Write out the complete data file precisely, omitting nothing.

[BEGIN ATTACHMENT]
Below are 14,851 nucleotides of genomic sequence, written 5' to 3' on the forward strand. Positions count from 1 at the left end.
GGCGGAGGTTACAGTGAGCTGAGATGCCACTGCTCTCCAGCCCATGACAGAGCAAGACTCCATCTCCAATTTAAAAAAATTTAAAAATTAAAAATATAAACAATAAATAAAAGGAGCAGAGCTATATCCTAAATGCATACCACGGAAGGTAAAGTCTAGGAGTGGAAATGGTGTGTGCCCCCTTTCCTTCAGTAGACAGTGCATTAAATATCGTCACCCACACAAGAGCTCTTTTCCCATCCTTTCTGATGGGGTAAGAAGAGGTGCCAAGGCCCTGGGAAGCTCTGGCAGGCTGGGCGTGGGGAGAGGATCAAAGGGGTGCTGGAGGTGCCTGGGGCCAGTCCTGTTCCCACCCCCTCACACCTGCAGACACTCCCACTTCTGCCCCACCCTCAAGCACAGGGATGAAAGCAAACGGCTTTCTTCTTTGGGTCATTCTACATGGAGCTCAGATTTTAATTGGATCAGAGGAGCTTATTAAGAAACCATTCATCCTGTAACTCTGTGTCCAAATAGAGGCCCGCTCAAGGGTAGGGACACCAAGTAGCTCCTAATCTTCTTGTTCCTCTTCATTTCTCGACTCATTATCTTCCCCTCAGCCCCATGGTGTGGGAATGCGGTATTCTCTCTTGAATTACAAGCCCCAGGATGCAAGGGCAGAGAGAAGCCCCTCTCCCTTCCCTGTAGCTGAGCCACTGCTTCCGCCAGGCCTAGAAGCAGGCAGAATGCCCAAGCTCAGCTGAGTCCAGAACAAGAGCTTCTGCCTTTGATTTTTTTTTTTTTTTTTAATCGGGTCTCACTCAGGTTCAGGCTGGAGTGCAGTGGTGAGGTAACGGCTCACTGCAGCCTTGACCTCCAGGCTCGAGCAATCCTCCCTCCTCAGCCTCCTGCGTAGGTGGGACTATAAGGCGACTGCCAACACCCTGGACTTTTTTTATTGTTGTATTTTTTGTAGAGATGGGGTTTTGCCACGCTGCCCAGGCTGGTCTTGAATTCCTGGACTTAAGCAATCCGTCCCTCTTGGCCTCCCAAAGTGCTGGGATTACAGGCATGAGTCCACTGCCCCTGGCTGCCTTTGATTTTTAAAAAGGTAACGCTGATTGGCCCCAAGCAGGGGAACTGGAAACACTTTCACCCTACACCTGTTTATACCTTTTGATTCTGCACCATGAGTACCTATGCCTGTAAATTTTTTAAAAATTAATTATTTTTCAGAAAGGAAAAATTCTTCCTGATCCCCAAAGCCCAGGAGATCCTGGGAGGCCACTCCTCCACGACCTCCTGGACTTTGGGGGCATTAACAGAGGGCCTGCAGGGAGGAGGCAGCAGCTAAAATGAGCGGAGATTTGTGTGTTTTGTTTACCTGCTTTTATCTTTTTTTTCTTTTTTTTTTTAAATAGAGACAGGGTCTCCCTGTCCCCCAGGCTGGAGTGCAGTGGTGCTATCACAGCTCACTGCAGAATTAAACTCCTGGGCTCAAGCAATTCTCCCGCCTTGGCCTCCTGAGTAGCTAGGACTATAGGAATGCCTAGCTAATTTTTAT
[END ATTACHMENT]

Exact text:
Below are 14,851 nucleotides of genomic sequence, written 5' to 3' on the forward strand. Positions count from 1 at the left end.
GGCGGAGGTTACAGTGAGCTGAGATGCCACTGCTCTCCAGCCCATGACAGAGCAAGACTCCATCTCCAATTTAAAAAAATTTAAAAATTAAAAATATAAACAATAAATAAAAGGAGCAGAGCTATATCCTAAATGCATACCACGGAAGGTAAAGTCTAGGAGTGGAAATGGTGTGTGCCCCCTTTCCTTCAGTAGACAGTGCATTAAATATCGTCACCCACACAAGAGCTCTTTTCCCATCCTTTCTGATGGGGTAAGAAGAGGTGCCAAGGCCCTGGGAAGCTCTGGCAGGCTGGGCGTGGGGAGAGGATCAAAGGGGTGCTGGAGGTGCCTGGGGCCAGTCCTGTTCCCACCCCCTCACACCTGCAGACACTCCCACTTCTGCCCCACCCTCAAGCACAGGGATGAAAGCAAACGGCTTTCTTCTTTGGGTCATTCTACATGGAGCTCAGATTTTAATTGGATCAGAGGAGCTTATTAAGAAACCATTCATCCTGTAACTCTGTGTCCAAATAGAGGCCCGCTCAAGGGTAGGGACACCAAGTAGCTCCTAATCTTCTTGTTCCTCTTCATTTCTCGACTCATTATCTTCCCCTCAGCCCCATGGTGTGGGAATGCGGTATTCTCTCTTGAATTACAAGCCCCAGGATGCAAGGGCAGAGAGAAGCCCCTCTCCCTTCCCTGTAGCTGAGCCACTGCTTCCGCCAGGCCTAGAAGCAGGCAGAATGCCCAAGCTCAGCTGAGTCCAGAACAAGAGCTTCTGCCTTTGATTTTTTTTTTTTTTTTTAATCGGGTCTCACTCAGGTTCAGGCTGGAGTGCAGTGGTGAGGTAACGGCTCACTGCAGCCTTGACCTCCAGGCTCGAGCAATCCTCCCTCCTCAGCCTCCTGCGTAGGTGGGACTATAAGGCGACTGCCAACACCCTGGACTTTTTTTATTGTTGTATTTTTTGTAGAGATGGGGTTTTGCCACGCTGCCCAGGCTGGTCTTGAATTCCTGGACTTAAGCAATCCGTCCCTCTTGGCCTCCCAAAGTGCTGGGATTACAGGCATGAGTCCACTGCCCCTGGCTGCCTTTGATTTTTAAAAAGGTAACGCTGATTGGCCCCAAGCAGGGGAACTGGAAACACTTTCACCCTACACCTGTTTATACCTTTTGATTCTGCACCATGAGTACCTATGCCTGTAAATTTTTTAAAAATTAATTATTTTTCAGAAAGGAAAAATTCTTCCTGATCCCCAAAGCCCAGGAGATCCTGGGAGGCCACTCCTCCACGACCTCCTGGACTTTGGGGGCATTAACAGAGGGCCTGCAGGGAGGAGGCAGCAGCTAAAATGAGCGGAGATTTGTGTGTTTTGTTTACCTGCTTTTATCTTTTTTTTCTTTTTTTTTTTAAATAGAGACAGGGTCTCCCTGTCCCCCAGGCTGGAGTGCAGTGGTGCTATCACAGCTCACTGCAGAATTAAACTCCTGGGCTCAAGCAATTCTCCCGCCTTGGCCTCCTGAGTAGCTAGGACTATAGGAATGCCTAGCTAATTTTTAT